Results

Overall, two primary and interconnected themes were identified in the data. These themes, corresponding sub-themes, and relationships between them as identified through the analysis, are detailed in , which summarizes the results from this study. The main themes are introduced here and then presented in detail below. The first main theme was the ever-present threat a stranger or person deemed as an “outsider” posed to the community and to individuals within the community. This theme emerged through participant discussions concerning community concerns associated with blood draw for HIV tests and ZAMPHIA enumerator use of PPE for prevention of COVID-19 transmission. Participants expressed concerns with outsiders through reflections on recent crises including gassing attacks and the COVID-19 pandemic, which also intersected with underlying uncertainties surrounding the motivation for blood draw, and its intended use. The discussion and concerns about ZAMPHIA enumerators’ reception in communities was amplified as a result of it being interpreted through the lens of these recent crises. The second theme was the endorsement of improving community awareness of ZAMPHIA through sensitization as a way to reduce challenges to ZAMPHIA data collection. It is important to note that while participants across most sites and study groups shared some awareness of the ZAMPHIA study and familiarity with the ZAMPHIA name through mass media or local health workers, few had full knowledge of its purpose or how data were collected. Most participants suggested that increasing communities’ awareness of ZAMPHIA through community education and use of known community leaders and organizations would reduce fear and anxiety amongst community members.

Theme 1: The outsider as an ever-present threat to the community

Overall, throughout the FGDs, participants expressed fear, concern, and mistrust of those identified as outsiders, or whose belongingness, and therefore trustworthiness, could not be readily ascertained. Though precautions associated with the COVID-19 pandemic and events related to gassing attacks provided new ways to conceptualize the outsider, the threat was the not knowing – not knowing identity, intent, motives. During the FGDs, the outsider threat was captured under three subthemes described below: the outsider as related to (1) the collection of blood for HIV testing as part of the ZAMPHIA study; (2) the recent gassing attacks throughout the country; and (3) the presentation of enumerators in PPE.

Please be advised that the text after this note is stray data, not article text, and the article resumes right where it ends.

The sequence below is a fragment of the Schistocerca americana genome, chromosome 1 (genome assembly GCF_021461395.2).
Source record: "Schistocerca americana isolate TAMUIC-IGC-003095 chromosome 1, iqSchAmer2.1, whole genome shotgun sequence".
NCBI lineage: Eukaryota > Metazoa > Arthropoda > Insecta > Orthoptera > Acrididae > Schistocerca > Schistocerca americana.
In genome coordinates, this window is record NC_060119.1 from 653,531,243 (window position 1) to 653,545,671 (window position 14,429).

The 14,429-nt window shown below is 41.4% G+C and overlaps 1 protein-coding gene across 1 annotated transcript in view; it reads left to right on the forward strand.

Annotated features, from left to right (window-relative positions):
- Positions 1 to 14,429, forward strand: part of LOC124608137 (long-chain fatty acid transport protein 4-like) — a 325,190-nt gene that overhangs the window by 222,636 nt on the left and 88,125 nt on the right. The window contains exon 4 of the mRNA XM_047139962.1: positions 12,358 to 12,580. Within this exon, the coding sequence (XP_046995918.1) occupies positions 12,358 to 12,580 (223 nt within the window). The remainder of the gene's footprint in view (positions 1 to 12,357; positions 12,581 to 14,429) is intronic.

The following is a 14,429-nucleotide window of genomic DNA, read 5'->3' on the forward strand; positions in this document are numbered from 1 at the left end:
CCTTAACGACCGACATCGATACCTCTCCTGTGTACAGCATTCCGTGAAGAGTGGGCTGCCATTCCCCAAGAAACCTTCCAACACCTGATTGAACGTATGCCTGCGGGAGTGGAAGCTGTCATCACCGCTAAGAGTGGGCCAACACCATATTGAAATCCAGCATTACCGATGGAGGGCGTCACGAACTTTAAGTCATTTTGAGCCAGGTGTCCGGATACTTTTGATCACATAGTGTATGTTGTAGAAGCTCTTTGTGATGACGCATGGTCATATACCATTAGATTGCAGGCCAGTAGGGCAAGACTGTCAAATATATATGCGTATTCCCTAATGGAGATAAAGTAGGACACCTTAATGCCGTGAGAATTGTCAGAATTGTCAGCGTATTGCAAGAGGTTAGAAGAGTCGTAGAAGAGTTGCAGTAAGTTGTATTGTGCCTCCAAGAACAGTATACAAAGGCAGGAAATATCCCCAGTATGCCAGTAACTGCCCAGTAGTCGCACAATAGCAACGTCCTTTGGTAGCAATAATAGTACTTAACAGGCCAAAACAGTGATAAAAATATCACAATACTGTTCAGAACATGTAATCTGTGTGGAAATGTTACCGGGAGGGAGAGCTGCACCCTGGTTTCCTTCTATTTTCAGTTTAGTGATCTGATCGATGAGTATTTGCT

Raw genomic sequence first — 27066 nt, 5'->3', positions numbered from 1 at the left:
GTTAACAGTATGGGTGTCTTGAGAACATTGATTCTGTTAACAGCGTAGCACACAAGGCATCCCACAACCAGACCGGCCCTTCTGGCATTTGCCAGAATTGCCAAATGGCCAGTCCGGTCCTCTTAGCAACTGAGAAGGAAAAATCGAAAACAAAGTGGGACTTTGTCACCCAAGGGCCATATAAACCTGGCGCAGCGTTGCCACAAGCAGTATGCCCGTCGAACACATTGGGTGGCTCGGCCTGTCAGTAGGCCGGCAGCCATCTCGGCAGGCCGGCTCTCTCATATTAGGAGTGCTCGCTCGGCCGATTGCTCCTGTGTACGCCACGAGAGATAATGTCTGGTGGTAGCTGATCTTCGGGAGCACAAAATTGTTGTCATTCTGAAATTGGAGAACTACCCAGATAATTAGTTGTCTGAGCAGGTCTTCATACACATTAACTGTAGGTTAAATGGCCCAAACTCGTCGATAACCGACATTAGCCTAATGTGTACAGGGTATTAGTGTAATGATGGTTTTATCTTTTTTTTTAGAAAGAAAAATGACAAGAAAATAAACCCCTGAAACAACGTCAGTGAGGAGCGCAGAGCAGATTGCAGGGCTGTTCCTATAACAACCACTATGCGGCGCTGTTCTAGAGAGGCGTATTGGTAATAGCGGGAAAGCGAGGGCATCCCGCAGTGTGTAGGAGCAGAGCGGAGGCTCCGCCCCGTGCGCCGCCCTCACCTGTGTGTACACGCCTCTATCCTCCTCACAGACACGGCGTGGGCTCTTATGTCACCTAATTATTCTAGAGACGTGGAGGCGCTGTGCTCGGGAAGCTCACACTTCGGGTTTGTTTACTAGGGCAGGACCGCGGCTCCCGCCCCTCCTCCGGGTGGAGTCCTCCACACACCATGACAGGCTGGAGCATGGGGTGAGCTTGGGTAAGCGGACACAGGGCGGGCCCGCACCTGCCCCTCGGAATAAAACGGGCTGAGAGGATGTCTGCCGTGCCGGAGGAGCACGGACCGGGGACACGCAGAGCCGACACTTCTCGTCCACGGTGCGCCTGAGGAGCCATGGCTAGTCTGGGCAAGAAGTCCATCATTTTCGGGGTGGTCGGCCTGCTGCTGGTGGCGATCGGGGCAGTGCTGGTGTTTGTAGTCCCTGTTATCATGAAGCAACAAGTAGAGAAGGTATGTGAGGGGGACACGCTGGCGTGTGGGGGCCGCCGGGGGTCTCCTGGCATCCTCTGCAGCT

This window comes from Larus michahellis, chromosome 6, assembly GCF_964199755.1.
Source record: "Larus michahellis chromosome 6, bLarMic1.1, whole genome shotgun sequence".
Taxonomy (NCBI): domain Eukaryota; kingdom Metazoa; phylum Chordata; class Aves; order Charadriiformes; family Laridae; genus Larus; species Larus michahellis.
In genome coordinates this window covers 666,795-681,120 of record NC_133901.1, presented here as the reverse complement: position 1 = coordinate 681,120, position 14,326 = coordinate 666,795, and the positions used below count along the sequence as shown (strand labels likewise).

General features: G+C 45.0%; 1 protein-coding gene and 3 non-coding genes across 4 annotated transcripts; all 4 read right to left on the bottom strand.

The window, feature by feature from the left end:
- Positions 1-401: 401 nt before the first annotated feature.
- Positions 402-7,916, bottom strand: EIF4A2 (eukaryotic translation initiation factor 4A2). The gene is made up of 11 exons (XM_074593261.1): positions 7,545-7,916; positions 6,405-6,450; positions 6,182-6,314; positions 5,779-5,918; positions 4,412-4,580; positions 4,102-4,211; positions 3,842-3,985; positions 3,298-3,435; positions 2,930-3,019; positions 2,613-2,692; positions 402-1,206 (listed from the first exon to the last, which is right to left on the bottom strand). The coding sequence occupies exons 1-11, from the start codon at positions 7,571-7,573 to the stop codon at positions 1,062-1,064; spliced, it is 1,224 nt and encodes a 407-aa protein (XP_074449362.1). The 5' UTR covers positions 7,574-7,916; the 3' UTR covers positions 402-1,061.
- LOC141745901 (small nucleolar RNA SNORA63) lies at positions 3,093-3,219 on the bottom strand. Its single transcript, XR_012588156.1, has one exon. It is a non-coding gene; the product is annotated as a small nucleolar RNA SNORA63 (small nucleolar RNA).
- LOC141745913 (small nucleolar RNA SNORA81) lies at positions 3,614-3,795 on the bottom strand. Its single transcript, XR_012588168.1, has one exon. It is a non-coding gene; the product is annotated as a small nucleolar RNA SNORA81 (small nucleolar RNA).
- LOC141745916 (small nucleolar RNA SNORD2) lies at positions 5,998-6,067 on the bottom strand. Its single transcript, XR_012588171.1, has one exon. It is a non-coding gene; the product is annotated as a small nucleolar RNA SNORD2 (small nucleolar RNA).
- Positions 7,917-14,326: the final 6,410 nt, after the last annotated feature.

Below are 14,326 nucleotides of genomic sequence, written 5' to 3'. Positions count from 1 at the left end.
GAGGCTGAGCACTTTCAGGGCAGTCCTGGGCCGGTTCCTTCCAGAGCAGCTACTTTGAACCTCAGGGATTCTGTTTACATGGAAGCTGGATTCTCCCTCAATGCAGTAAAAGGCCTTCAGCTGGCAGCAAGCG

Blood collection and potential use creates worry

Despite some acknowledgement of the benefits to knowing one’s status that would result from access to HIV testing, the general attitude toward blood collection was one of trepidation. Blood collection was tied to mistrust of the outsider in two ways. First, FGD participants were worried about ulterior motives to the collection in which the blood would be used for ritualistic purposes. Second, FGD participants felt communications about blood collection processes were unreliable.